Through a series of high-profile discussions, Houston Airports shared the innovative tools used to train more than 28,000 badged employees to identify human trafficking. Airports, cities and community groups nationwide are now working to follow suit.
From Houston to Washington D.C., Houston Airports is spotlighting the importance and power of public-private partnerships created for human trafficking prevention. Communities and airports across the U.S. see value in teamwork and are now reaching out to Houston Airports to learn how to incorporate Houston’s training in their own communities.
The request for assistance comes after Houston Airports was invited to participate in a pair of discussions in Washington D.C. in late January 2023 during National Human Trafficking Prevention Month.
Scott Alexander, Director of International Relations for Houston Airports, traveled to Washington D.C. with Injung Noel, Manager of International Relations, so Houston Airports could share its best practices, developed by Houston Airports over the last four years.
Alexander coordinates the airport system’s efforts to combat human trafficking through training and awareness.
Alexander served on the panel “Promising Practices in Aviation” for a U.S. Chamber of Commerce event. Houston Airports then networked with organizations at a summit hosted by the U.S. Department of Homeland Security.
“In 2019 Houston Airports became the first airport system in the nation to officially partner with the U.S. Department of Homeland Security and its Blue Lightning Initiative,” said Alexander. Through the initiative, we’ve worked with DHS to create airport-centric training modules used to train more than 28,000 badged Houston Airports employees as of December 2022.”
The training is a game-changer. The federal government confirms human traffickers use airways, roadways, railways and waterways to facilitate the trafficking of victims for commercial sex and forced labor. Transportation personnel can act as the first line of defense as they are uniquely positioned to recognize and report such wrongdoings. Public-private partnerships are essential to combat this heinous crime.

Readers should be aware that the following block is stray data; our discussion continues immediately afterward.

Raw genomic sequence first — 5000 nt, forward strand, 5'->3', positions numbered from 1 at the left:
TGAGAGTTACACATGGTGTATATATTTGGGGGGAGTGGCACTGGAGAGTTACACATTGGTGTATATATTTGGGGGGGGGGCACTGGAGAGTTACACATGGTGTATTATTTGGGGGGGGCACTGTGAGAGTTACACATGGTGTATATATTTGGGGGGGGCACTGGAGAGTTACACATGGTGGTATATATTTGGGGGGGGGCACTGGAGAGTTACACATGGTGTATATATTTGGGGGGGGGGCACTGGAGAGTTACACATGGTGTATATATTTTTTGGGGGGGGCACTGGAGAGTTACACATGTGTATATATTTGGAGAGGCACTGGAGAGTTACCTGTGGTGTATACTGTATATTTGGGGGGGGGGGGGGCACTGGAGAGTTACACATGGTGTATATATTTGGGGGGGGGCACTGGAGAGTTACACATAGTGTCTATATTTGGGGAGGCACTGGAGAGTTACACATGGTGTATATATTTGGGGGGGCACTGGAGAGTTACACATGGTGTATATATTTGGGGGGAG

Since the start of its partnership with the federal government, Houston Airports has deployed 320 posters throughout its three airports, George Bush Intercontinental Airport, William P. Hobby Airport and Ellington Airport. QR codes on the posters link to various resources in multiple languages that can be accessed 24 hours a day, 7 days a week once the QR code is scanned.
Houston Airports also uses 90 visual paging monitors to advertise the warning signs of human trafficking and ways victims can seek help.
In May 2022, Houston Airports shared its training with 450 federal, local and aviation partners – including United Airlines.
A video of the event was shared on social media. Alexander reports that as of today, the video has the potential to reach about 70 million people.
In November 2022 Houston Airports began training community members, faith-based leaders and parents. About 500 attendees heard from survivors of human trafficking and learned the signs that warn someone may be the victim of human trafficking. Money raised through community sponsorships of the November event was donated to local advocacy groups in January 2023.
RELATED | Houston Airports collaborates with community to educate citizens on human trafficking
RELATED | Mayor Sylvester Turner, Houston Airports present checks to local advocacy groups during Human Trafficking Prevention Month
"It is so important to help survivors with resources that will help them live a happy and normal life," said Saba Abashawl, Chief External Affairs Officer for Houston Airports. "These donations wouldn’t have been possible without the support from public partners like NOV, Schlumberger, Marathon Petroleum, Houston First, Port of Houston and the Bay Area Houston Economic Partnership."
Airports, human trafficking support groups, and non-government organizations are among the groups now turning to Houston Airports for guidance on training and tools.
Recognizing key indicators of human trafficking is the first step in identifying victims.
Click here for more information and resources for the U.S. Department of Homeland Security
MORE | Houston Signs Agreement with Federal Agencies to Combat and Eradicate Human Trafficking
MORE | City of Houston Mayor's Office of Human Trafficking and Domestic Violence